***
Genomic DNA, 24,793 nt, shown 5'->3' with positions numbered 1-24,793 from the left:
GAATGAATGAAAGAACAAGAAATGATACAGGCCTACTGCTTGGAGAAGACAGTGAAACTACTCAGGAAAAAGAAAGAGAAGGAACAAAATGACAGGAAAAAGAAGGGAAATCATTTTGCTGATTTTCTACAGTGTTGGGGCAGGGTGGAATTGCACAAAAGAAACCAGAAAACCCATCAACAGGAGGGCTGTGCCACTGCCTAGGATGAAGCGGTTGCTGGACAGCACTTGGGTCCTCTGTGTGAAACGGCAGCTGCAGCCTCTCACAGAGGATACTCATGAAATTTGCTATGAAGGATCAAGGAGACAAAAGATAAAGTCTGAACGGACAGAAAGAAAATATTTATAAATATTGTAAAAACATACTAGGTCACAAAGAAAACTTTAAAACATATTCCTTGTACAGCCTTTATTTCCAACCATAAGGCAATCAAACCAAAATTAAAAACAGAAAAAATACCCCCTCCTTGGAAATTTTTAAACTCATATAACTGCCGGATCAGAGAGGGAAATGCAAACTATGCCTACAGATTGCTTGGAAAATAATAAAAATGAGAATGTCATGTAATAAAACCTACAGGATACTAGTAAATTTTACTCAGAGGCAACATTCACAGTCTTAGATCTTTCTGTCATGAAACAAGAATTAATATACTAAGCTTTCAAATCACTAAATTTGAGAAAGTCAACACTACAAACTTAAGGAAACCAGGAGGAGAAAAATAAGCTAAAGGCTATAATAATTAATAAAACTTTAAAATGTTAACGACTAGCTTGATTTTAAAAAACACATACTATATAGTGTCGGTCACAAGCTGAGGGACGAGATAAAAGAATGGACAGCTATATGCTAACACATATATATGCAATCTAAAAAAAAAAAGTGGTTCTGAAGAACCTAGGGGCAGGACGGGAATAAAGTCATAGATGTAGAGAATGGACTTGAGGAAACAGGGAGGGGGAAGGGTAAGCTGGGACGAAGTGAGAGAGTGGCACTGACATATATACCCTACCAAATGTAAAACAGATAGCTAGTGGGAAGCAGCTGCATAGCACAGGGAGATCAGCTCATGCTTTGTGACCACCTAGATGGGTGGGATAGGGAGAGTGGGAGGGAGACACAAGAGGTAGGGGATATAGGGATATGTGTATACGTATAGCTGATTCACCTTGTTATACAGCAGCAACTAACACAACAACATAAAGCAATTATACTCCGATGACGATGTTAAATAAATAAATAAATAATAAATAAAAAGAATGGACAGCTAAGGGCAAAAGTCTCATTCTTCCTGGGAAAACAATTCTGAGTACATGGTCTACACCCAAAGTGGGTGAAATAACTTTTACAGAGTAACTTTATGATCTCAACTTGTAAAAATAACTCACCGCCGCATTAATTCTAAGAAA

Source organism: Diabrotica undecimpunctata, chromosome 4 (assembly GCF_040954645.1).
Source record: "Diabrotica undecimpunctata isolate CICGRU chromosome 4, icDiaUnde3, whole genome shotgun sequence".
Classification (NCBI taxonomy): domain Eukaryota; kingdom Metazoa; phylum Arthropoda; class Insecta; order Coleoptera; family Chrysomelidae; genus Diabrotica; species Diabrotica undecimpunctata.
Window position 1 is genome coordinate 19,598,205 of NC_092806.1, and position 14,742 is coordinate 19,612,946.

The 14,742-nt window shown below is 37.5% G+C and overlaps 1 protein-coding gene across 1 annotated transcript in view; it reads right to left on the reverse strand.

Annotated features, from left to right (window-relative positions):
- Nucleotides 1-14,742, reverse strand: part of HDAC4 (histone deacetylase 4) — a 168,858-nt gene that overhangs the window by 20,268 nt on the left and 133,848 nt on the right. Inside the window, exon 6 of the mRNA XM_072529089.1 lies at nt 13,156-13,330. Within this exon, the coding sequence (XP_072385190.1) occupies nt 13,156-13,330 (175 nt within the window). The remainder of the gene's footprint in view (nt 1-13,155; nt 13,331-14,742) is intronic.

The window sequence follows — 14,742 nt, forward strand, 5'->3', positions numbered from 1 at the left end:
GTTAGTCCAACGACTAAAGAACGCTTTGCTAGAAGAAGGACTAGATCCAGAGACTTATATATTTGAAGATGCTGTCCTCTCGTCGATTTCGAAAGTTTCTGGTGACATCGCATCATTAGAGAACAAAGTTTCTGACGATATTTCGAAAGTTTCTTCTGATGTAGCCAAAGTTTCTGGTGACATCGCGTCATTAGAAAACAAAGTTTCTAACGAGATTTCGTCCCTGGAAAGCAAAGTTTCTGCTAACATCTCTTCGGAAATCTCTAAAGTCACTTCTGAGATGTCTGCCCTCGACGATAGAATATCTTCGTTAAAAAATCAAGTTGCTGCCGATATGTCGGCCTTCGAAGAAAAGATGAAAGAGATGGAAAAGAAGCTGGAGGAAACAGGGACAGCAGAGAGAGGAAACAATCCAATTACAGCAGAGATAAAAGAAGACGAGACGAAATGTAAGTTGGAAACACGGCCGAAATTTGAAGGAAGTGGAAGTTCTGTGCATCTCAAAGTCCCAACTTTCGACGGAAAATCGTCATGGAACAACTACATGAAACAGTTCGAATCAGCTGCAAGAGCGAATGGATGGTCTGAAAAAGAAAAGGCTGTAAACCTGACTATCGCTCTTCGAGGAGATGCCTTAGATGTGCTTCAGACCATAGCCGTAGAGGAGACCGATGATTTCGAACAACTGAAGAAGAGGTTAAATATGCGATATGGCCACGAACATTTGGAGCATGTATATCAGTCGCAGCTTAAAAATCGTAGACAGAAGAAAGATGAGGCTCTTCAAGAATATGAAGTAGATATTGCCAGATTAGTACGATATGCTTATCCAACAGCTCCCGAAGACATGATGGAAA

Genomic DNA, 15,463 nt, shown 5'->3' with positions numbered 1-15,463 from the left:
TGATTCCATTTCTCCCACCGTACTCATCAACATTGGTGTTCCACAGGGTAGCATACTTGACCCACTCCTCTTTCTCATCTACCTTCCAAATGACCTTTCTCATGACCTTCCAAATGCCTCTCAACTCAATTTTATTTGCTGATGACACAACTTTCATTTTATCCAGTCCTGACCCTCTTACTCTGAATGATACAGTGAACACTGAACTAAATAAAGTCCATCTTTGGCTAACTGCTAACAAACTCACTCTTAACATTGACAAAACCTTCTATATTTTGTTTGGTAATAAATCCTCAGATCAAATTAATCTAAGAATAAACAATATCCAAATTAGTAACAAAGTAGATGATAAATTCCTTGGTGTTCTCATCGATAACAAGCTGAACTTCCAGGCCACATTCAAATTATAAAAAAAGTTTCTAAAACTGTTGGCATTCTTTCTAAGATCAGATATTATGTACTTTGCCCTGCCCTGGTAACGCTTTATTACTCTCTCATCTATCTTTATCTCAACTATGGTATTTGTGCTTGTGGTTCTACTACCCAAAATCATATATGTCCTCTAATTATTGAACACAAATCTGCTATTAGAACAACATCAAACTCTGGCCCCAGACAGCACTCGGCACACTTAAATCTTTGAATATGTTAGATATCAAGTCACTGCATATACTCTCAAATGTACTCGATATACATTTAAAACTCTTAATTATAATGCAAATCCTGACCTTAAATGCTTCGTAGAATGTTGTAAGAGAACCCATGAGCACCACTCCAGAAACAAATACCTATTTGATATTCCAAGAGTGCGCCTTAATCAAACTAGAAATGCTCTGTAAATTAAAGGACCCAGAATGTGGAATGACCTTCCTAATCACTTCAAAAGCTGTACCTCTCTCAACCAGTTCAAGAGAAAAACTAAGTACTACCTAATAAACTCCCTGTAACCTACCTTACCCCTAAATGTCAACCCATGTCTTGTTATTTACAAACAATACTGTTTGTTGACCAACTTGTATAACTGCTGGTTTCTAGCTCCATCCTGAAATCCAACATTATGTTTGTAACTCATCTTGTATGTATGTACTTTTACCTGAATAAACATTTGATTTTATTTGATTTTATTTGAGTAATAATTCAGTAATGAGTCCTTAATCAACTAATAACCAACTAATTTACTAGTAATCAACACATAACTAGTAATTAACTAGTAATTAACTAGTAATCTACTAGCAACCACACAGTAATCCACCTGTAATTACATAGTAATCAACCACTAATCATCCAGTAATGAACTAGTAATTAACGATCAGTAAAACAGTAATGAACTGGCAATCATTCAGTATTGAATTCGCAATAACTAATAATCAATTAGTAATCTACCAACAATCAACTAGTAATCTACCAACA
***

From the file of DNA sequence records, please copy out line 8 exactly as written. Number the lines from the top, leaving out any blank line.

Annotated features, from left to right (window-relative positions):